Arctic ice grows again in August after record 2012 melt

The Wall Street Journal reports:

The area of Arctic sea ice was nearly 30% greater in August than a year ago, according to recent satellite data, though projections based on longer-term trends suggest the sea ice will continue its decline over time.

Arctic sea ice covered 2.35 million square miles in August, up from 1.82 million square miles a year earlier, according to the National Snow and Ice Data Center, or NSIDC, in Boulder, Colo. The level recorded last year was a record low.

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5 thoughts on “Arctic ice grows again in August after record 2012 melt”

  1. By dragging everyone into tedious debates about datasets, trendlines, ocean currents, and natural variability, they’ve effectively sidestepped the ultimate question of “why should we care”. I can’t recall a single news story about a city sliding into the ocean as a result of the previous record breaking minimum.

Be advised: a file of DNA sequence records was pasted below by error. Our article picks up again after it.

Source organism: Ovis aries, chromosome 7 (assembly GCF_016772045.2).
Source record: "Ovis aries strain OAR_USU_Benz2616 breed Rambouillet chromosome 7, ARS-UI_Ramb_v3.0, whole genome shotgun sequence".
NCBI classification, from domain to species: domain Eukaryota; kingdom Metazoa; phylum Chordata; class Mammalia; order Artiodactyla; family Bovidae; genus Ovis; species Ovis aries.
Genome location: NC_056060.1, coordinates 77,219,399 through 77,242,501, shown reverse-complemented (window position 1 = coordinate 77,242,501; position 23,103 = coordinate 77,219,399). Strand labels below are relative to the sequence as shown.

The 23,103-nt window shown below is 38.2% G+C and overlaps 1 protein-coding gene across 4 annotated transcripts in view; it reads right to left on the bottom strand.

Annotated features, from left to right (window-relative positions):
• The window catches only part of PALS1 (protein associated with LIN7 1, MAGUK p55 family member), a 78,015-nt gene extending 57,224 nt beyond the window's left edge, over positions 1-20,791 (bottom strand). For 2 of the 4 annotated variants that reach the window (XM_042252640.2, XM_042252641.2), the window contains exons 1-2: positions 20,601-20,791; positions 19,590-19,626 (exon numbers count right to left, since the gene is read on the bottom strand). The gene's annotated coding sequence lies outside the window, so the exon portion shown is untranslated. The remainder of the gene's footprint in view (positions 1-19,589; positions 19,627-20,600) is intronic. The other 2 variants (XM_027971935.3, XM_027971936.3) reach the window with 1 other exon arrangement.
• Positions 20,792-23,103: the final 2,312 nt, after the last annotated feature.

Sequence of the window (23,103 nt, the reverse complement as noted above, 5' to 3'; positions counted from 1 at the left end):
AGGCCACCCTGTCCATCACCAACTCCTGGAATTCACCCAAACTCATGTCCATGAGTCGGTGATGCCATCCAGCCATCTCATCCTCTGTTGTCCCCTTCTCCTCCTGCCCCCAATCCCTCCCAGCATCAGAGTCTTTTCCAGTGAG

2. Data for August ice area and extent are here:

    The confusion may come from the difference in terminology between “area” and “extent”. The ice area is up 49.6% from August 2012, while the extent is up 29.6%. There is a footnote at that web site explaining the difference in calculation methodology.

    See this article for an interesting twist on why this all matters:

  3. What happened to the 60%, now it is 30%? Are there different datasets that show these different variations in ice cover? Shoot if our observers can’t get it right within 30% that is pretty bad.

  4. Last year’s small minimum of ice extent was related more to currents and winds than it was to changes in temperatures. Those conditions changed this year and ice extent is much larger than last year. Temps seem to be trending very slightly down but the changes in wind and current seem more important than a down-slope in temps.

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